BFG lowering to $6.99 too!

Discussion in 'Indie Business' started by Jack Norton, May 14, 2009.

  1. Deva

    Deva New Member

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    The fact that this debate continues brings up the question, is it just a matter of time? Thousands of new games will be coming out in the next year, from free Flash games to $6.99-9.99 casual games. Eventually, I would think that something has to give in the $20+ Indie market. There's just going to be too much product out there, with a lot of overlap. So no matter how "great" or unique your game is, (and most everyone thinks that their own games are great and unique) ;), someone is more than likely going to do something similar for less money. (Or free.)
     
  2. Deva

    Deva New Member

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    World of Goo, IN THE BOX, is selling for $14.99 at Amazon. I expect it will go even lower in the coming months.

    http://www.amazon.com/World-Goo-Pc/dp/B001ENOVP2/
     
  3. cliffski

    Moderator Original Member

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    So what?

    You can go to the bargain bin right now and buy Black & White for $9 or less.
    Thats less than I sell Democracy 2 for. B&W was a multi-million dollar cutting edge game that took dozens and dozens of peoples years to make.
    And yet... despite the bargain bins being chock full of hiuge budget older games, people still buy new ones from unknowns that cost twice as much.

    We are not selling commodities, but unique entertianment experiences. Do you think Tom Jones cares that you can see this years trendy punk band cheaper that seeing Tom Jones?
     
  4. Jack Norton

    Indie Author

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    Amen! You're right, I suggest all developers retire now, and leave 100% of the market to me.
     
  5. Deva

    Deva New Member

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    Most people are selling commodities. (But of course, most people think they're special, and are offering something very special.) Few are selling anything really original. The same can be said for cartoonists, bands, whatever. There are thousands of cartoonists all hoping to get their comic syndicated. How many do? A tiny handful (if that) each year that try to get into the biz. And how many "Tom Jones's" are there out there? (One) And how many would aspire to be like him? (Thousands.)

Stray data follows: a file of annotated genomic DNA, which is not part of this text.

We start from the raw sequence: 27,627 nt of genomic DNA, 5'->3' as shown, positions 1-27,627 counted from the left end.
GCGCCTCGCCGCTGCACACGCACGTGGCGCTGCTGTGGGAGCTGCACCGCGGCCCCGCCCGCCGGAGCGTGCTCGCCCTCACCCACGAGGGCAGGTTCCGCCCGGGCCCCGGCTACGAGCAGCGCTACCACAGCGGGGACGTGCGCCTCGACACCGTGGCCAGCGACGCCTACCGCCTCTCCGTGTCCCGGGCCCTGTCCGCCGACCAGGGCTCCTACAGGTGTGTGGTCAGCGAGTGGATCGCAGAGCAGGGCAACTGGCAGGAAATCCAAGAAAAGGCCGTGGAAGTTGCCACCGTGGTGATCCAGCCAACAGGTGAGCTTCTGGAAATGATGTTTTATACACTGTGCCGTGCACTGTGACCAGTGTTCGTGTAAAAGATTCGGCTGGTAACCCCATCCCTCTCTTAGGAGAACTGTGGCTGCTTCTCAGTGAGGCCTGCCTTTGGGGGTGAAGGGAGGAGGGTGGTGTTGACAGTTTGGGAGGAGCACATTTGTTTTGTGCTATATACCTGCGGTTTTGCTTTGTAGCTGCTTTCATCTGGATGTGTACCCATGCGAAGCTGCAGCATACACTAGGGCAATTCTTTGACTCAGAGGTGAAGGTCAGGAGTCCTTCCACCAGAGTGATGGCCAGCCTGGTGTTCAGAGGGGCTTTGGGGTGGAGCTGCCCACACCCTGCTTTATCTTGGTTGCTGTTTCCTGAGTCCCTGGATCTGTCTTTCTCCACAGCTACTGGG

Anyway, as I said, the fact that this is open to debate means there's something to this discussion. Who knows exactly what will happen? But, it's not "getting better all the time," as the Beatles might suggest.

    I wish you continued success, cliffski, but change has already come, and there will be more of it in the future. That's one thing you can guarantee in life.
     
  6. Deva

    Deva New Member

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    Ha! Well, for every one that retires, there will be 2-10 newbies (or Hollywood titans like Spielberg) that come onto the scene... it might be difficult to ever achieve 100% of the market. ;)
     
  7. bbjones

    bbjones New Member

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    Isn't this really the "point" of indie? Like a boutique shop where customers will expect something either different/unique or at least "made with love and care" and will expect to pay more for it than what they can get at the local Walmart.
     
  8. BrutoMemo

    Original Member

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    Too bad cynicism doesn't make any money in this market :)
     
  9. Deva

    Deva New Member

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    Boutiques are great, you can buy a lot of nice things there. My mom pays $100+ for hand-made Santas to decorate her house for the holidays. Nice. But really, would you rather have the customer base of a boutique, or a Walmart? Just looking at the differences in size between the two, it's clear that more people don't care if something is "made with love and care." They just care about the price. (And even in the case of boutiques, it's a nice thought to think that everything is made with "love and care"... but the reality could very well be different.)
     
  10. Deva

    Deva New Member

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    It's not cynicism that makes you money, it's paying attention to reality and adapting as well as you can to it, that does. :)
     
  11. BrutoMemo

    Original Member

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    Yes, I was referring to some responses in this topic, not yours. You made some good points by the way. :D
     
  12. bbjones

    bbjones New Member

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    I was thinking of musician's gear actually, not Grandma's trinkets :)

    Items that are hand made/limited edition high quality equipment made by people/small teams with high levels of dedication and passion.

    While boutique musician gear likely won't outperform that of brand name mass production outfits, they can have more than enough market share/customer base to continue doing what they seem to love to do.

    Plus, the customer bases are generally made up of likeminded dedicated and passionate people.